But as well as the return of live events, the festival will continue to host everything online too, in a hybrid approach.

Last year, everything went well in the online format and it was voted a success.

There was a massive boost from the worldwide audience able to ‘go’ to the talks, interviews and panels via online sessions.

Lin said: “It was a real eye-opener. We decided to go for it and be more international than we already were! Over 30,000 ‘came’ from abroad with people tuning in from countries around the world. We expanded the international audience and it also worked for people who can’t come to Stirling and find accommodation or aren’t fit enough to travel there – and it felt more inclusive.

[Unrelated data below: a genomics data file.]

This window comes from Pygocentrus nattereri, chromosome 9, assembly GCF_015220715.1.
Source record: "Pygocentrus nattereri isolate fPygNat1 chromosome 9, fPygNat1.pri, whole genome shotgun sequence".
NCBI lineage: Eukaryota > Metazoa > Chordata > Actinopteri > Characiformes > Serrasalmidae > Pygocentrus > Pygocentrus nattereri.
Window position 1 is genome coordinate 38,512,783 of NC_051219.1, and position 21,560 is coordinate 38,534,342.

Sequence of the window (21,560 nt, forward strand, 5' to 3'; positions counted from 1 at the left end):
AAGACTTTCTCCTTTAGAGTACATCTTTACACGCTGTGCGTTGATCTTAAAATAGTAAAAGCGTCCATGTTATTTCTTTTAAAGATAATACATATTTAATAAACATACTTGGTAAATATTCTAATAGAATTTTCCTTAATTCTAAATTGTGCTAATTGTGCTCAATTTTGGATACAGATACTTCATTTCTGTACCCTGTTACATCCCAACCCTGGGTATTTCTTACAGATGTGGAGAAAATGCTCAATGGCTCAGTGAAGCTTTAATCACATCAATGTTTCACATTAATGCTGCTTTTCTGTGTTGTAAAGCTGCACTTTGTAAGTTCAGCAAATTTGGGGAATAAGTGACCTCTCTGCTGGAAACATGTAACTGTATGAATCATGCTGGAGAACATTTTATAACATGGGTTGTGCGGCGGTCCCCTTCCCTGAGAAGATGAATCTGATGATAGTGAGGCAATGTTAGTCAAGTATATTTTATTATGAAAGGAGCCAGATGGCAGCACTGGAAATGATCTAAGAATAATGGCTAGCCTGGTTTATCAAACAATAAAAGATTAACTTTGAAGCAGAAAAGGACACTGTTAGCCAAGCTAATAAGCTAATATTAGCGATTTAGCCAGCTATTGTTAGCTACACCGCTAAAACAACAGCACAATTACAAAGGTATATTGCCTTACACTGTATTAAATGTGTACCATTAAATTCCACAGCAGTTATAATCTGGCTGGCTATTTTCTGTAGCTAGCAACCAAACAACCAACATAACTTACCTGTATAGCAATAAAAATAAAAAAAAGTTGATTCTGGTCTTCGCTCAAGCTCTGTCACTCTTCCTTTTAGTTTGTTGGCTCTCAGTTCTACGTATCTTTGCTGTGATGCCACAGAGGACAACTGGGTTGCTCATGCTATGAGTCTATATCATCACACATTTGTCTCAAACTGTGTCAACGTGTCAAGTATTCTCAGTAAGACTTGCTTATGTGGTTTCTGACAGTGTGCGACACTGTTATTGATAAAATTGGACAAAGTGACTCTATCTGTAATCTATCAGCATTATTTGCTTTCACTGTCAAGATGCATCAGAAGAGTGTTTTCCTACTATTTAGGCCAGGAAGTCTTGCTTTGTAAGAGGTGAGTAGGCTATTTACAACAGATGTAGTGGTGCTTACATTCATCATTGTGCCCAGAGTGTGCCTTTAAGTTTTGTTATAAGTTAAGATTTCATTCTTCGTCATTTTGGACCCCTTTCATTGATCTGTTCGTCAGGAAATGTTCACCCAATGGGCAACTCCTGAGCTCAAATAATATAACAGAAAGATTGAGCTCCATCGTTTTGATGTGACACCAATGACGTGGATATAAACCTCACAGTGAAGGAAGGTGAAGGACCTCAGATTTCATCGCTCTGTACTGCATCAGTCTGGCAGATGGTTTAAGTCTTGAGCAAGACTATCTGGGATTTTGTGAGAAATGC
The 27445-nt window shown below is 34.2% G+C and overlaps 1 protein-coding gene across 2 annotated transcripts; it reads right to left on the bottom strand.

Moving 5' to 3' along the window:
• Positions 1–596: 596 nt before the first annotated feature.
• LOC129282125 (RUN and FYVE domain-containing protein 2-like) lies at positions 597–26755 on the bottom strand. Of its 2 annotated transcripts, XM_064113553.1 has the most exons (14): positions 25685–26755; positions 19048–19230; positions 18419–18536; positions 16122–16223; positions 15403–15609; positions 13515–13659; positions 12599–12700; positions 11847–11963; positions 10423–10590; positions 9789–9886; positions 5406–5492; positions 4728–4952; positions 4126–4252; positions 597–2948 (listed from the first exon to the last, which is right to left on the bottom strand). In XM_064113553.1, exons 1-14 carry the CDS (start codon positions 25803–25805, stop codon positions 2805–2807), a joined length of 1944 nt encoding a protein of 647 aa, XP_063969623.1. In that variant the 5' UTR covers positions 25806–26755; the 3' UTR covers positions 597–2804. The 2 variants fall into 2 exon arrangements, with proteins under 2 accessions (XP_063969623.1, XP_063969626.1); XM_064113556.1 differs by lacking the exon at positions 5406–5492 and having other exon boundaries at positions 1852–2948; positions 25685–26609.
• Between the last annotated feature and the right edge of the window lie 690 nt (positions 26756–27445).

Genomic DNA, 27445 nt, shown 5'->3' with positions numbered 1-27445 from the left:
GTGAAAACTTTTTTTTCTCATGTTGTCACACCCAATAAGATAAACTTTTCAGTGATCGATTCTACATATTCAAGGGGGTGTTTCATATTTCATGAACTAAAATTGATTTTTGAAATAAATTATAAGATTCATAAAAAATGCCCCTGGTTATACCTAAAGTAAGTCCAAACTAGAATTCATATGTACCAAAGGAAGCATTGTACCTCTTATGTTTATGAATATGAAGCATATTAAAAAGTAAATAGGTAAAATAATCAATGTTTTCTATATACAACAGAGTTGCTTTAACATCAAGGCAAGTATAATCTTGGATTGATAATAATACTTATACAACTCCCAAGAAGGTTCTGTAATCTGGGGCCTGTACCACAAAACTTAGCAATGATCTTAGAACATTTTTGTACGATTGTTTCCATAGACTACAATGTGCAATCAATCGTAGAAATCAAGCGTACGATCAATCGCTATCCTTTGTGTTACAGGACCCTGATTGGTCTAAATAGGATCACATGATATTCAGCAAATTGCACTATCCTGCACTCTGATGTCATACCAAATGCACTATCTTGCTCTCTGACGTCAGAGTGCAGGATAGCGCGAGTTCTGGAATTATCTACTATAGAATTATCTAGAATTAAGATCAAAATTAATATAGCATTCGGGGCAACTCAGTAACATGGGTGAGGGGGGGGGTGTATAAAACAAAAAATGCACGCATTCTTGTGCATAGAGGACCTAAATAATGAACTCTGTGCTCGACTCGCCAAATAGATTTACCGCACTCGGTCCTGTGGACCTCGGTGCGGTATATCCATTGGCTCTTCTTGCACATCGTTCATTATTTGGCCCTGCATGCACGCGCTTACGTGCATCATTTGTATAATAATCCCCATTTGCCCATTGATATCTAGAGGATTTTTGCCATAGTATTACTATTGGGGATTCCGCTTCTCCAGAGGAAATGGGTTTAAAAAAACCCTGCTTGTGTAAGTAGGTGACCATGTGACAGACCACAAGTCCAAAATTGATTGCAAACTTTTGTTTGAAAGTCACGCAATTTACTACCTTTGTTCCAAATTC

"It can also be hard to get international stars along unless they are on a European tour themselves, but we could get them online – and we shouldn’t be jumping on a plane all the time.

“So we can do the two things.

"The way we will go forward is definitely to keep that connection internationally as well as having that wonderful atmosphere of being in Stirling, which is astonishing. And for people who don’t know Scotland or Stirling or haven’t been there before, they are gobsmacked when they get there and the Highlands is in front of you, yet you are so close to major cities like Edinburgh and Glasgow.

"I’m very excited about this year.”

The Killing Tide (Pan Macmillan, £16.99 in hardback and on ebook £14.99) by Lin Anderson – the latest in the Rhona MacLeod forensic scientist series – is out now.

The full line-up for this year’s Bloody Scotland crime writing festival in Stirling and online (September 17 to 19), will be announced on Wednesday (August 18), with tickets going on sale from noon that day. Find out more about it here: www.bloodyscotland.com